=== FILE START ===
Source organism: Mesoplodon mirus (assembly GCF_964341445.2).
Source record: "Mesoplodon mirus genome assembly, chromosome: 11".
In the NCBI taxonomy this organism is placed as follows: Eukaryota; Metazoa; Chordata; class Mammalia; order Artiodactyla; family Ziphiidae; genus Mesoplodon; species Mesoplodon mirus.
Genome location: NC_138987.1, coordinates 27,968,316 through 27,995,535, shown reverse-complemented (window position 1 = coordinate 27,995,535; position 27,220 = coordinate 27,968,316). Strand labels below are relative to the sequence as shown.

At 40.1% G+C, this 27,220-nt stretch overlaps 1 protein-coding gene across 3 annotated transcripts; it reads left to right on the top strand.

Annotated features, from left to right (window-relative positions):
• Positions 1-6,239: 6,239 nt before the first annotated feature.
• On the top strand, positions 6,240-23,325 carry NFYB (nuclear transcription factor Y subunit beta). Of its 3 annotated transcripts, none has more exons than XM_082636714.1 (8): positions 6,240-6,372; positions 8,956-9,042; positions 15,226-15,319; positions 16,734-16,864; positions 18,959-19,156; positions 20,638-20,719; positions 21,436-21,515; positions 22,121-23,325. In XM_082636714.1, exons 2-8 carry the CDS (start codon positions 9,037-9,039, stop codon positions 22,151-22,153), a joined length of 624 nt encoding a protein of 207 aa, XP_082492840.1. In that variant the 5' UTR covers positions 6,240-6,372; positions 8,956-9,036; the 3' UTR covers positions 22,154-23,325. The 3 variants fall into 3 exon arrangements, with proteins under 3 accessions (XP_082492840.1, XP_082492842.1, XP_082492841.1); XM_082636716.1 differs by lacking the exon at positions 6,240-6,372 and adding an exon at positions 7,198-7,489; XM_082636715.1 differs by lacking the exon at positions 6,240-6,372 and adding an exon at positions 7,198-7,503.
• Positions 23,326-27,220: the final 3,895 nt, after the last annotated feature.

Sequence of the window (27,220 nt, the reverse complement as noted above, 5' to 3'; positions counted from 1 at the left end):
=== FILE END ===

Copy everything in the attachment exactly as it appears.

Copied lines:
Source organism: Mesoplodon mirus (assembly GCF_964341445.2).
Source record: "Mesoplodon mirus genome assembly, chromosome: 11".
In the NCBI taxonomy this organism is placed as follows: Eukaryota; Metazoa; Chordata; class Mammalia; order Artiodactyla; family Ziphiidae; genus Mesoplodon; species Mesoplodon mirus.
Genome location: NC_138987.1, coordinates 27,968,316 through 27,995,535, shown reverse-complemented (window position 1 = coordinate 27,995,535; position 27,220 = coordinate 27,968,316). Strand labels below are relative to the sequence as shown.

At 40.1% G+C, this 27,220-nt stretch overlaps 1 protein-coding gene across 3 annotated transcripts; it reads left to right on the top strand.

Annotated features, from left to right (window-relative positions):
• Positions 1-6,239: 6,239 nt before the first annotated feature.
• On the top strand, positions 6,240-23,325 carry NFYB (nuclear transcription factor Y subunit beta). Of its 3 annotated transcripts, none has more exons than XM_082636714.1 (8): positions 6,240-6,372; positions 8,956-9,042; positions 15,226-15,319; positions 16,734-16,864; positions 18,959-19,156; positions 20,638-20,719; positions 21,436-21,515; positions 22,121-23,325. In XM_082636714.1, exons 2-8 carry the CDS (start codon positions 9,037-9,039, stop codon positions 22,151-22,153), a joined length of 624 nt encoding a protein of 207 aa, XP_082492840.1. In that variant the 5' UTR covers positions 6,240-6,372; positions 8,956-9,036; the 3' UTR covers positions 22,154-23,325. The 3 variants fall into 3 exon arrangements, with proteins under 3 accessions (XP_082492840.1, XP_082492842.1, XP_082492841.1); XM_082636716.1 differs by lacking the exon at positions 6,240-6,372 and adding an exon at positions 7,198-7,489; XM_082636715.1 differs by lacking the exon at positions 6,240-6,372 and adding an exon at positions 7,198-7,503.
• Positions 23,326-27,220: the final 3,895 nt, after the last annotated feature.

Sequence of the window (27,220 nt, the reverse complement as noted above, 5' to 3'; positions counted from 1 at the left end):